Some uncles deserve the middle finger and some should just be in jail. Queen KR Kamango is unapologetic about pointing out patriarchal cultural baggage that’s become a cultural curse.
Rape culture, blessers and things that tip the balance against women she believes can be summed up in the isiZulu phrase “Khula S’hlahla sizodla’mapentshisi”. It’s loosely translated as telling girls to grow up enough so they can have sex with them.
It’s toxic and it’s sick and it’s why the White City, Soweto local and community activist doesn’t mince her words. More than having words, Kamango fights. For her taking a stand is refusing to shut up, refusing to “know her place”. But it comes with pushback; she’s being threatened, beaten up and even had bullets fired at her home.
It doesn’t stop her questioning: “When a child has been raped, how can we be having family meetings with the perpetrator?”
Being a grassroots activist is having skin in the game. It’s not parachuting in, there’s no off-switch when the nightmare of gender-based violence, human trafficking and child abductions unfold in her neighbours’ backyards.
But being unknown beyond her community, without an NPO or NGO registration number, means funders don’t come running. The sceptics, naysayers and bullies take cheap shots too.
“I can’t quit, I know this activism is a calling for me. I even tried in 2018 to concentrate just on an online radio show I was working on that time. But women were still calling me,” says Kamango.
Kamango is a rape survivor. She was raped by a stranger when she was 14. She admits that there’s a part of her that will never feel whole again. At 16 she fell pregnant.
“The relationship was so abusive and toxic that I ended up in hospital, in a coma, twice. I thought that all men were dangerous and bad for society,” she says.
She got counselling for depression and the burdens of being a teen mom as more children followed. From her murky nadir, Kamango was helped to focus on her personal strengths. It’s her love for writing, which she continues to do, and her ability to talk to people with impact.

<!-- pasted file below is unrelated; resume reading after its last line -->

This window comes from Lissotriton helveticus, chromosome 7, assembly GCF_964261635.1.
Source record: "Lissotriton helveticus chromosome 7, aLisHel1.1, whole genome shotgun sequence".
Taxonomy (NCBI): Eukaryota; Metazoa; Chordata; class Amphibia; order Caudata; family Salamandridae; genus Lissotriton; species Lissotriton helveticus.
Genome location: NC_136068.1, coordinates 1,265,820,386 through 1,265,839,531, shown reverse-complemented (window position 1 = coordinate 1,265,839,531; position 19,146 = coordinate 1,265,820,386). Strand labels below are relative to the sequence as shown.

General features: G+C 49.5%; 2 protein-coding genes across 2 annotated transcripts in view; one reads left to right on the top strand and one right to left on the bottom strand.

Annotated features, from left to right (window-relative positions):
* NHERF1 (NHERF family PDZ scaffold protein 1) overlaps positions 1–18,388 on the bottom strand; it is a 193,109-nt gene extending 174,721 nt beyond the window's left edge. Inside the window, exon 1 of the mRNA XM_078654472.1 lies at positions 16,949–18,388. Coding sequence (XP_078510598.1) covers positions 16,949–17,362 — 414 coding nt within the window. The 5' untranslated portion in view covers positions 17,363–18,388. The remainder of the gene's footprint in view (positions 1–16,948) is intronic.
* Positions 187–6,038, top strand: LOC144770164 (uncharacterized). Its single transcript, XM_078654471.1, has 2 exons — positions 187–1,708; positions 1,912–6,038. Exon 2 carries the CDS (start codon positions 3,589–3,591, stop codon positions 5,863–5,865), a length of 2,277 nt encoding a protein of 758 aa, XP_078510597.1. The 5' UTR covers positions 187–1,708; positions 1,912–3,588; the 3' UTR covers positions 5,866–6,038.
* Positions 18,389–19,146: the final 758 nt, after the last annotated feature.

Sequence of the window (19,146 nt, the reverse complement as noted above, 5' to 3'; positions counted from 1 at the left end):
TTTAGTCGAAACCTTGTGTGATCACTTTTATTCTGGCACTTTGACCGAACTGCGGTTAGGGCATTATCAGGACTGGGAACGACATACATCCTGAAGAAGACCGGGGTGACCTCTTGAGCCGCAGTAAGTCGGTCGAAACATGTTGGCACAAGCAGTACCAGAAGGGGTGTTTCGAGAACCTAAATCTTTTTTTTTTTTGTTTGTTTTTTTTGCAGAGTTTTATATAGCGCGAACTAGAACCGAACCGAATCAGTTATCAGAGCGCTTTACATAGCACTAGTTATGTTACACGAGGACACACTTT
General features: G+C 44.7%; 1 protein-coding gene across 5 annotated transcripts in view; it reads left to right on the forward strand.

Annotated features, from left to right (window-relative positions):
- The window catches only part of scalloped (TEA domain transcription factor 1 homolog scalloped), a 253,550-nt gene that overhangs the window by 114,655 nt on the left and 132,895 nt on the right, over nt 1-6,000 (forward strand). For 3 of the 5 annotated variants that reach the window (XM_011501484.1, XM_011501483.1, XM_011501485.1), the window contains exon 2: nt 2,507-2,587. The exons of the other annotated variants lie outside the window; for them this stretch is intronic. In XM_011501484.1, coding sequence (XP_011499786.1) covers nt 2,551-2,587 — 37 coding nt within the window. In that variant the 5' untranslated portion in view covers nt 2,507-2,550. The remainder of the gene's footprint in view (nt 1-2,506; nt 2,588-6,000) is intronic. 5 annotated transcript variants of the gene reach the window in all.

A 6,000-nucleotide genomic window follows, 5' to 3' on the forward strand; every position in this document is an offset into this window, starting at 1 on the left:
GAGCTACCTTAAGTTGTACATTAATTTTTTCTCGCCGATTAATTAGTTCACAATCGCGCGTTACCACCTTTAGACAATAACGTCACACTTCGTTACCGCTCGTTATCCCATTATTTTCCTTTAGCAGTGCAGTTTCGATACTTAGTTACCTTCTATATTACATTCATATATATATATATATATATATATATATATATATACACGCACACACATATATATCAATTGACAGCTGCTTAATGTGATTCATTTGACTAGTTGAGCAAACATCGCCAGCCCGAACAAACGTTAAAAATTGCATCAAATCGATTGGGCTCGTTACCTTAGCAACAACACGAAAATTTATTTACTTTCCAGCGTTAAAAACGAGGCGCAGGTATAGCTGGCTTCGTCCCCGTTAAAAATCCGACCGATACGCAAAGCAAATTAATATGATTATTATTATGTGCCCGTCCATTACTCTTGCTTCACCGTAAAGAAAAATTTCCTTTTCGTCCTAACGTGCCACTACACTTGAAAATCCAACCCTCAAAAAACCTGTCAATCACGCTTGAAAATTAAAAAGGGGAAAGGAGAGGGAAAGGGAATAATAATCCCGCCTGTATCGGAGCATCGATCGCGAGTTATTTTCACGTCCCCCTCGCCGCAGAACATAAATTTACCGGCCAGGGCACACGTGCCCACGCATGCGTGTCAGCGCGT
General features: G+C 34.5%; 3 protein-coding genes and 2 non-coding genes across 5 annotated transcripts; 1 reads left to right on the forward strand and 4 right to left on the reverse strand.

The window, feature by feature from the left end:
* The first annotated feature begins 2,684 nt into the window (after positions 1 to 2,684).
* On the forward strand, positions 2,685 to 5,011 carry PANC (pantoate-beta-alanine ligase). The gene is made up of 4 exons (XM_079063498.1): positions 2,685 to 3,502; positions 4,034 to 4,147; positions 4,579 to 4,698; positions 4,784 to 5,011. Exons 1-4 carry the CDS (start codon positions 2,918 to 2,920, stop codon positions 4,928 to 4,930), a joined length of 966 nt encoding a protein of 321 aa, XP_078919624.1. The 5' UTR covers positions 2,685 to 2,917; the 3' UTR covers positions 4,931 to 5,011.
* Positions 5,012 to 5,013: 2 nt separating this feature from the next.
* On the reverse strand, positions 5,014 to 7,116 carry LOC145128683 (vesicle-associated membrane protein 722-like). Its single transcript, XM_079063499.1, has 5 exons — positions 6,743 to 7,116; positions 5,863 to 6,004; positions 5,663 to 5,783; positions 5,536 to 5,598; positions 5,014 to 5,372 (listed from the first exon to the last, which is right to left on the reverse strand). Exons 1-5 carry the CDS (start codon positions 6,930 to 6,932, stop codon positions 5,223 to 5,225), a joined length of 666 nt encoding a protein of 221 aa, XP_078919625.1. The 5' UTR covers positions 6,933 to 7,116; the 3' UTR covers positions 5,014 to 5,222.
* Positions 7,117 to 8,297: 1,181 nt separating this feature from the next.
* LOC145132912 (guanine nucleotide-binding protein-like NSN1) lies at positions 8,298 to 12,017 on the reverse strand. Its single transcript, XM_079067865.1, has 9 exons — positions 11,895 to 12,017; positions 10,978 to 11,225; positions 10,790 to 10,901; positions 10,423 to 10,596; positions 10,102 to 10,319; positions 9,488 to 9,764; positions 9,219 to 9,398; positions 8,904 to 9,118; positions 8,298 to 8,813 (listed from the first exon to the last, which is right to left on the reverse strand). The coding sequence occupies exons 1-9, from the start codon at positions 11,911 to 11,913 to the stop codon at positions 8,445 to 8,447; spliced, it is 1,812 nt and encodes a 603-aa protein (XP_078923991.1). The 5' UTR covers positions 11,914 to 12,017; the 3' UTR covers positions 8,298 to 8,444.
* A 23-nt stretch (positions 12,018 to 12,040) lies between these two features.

She went on to be a peer educator with the national counselling service LifeLine in her 20s. She didn’t stay on but she didn’t stop working in her community either. Trusting her own vision, rather than following a more certain trajectory, has been a lesson too.
Today, her first-born twin girls, who are 14 years old now, help her see things more clearly. She’s acutely aware of the vulnerability of being a young woman, especially a black woman, growing up in a world where “in black culture when you marry you are told that you will do what the man says – he has paid lobola, so he has paid for your vagina”.
It’s the BS that makes her fierce, fired up enough to act. She launched her “Teen Mom Drive” as a campaign in 2010. It lapsed in 2014 but she revived it last year.
It’s a mentorship project in the informal settlement of Vlakfontein and she’s managed to do skills development exposing the teens to the likes of first aid, basic fire-fighting training and how to do nails.
“I wanted what happened to me as a teenager to be a lesson to help teen moms. The young women I meet there – some have been raped, their children go missing and they don’t know where they are or how to get them back. Some sleep with men who are as old as their fathers but they give them groceries, they are abused and beaten and I’ve been to their funerals.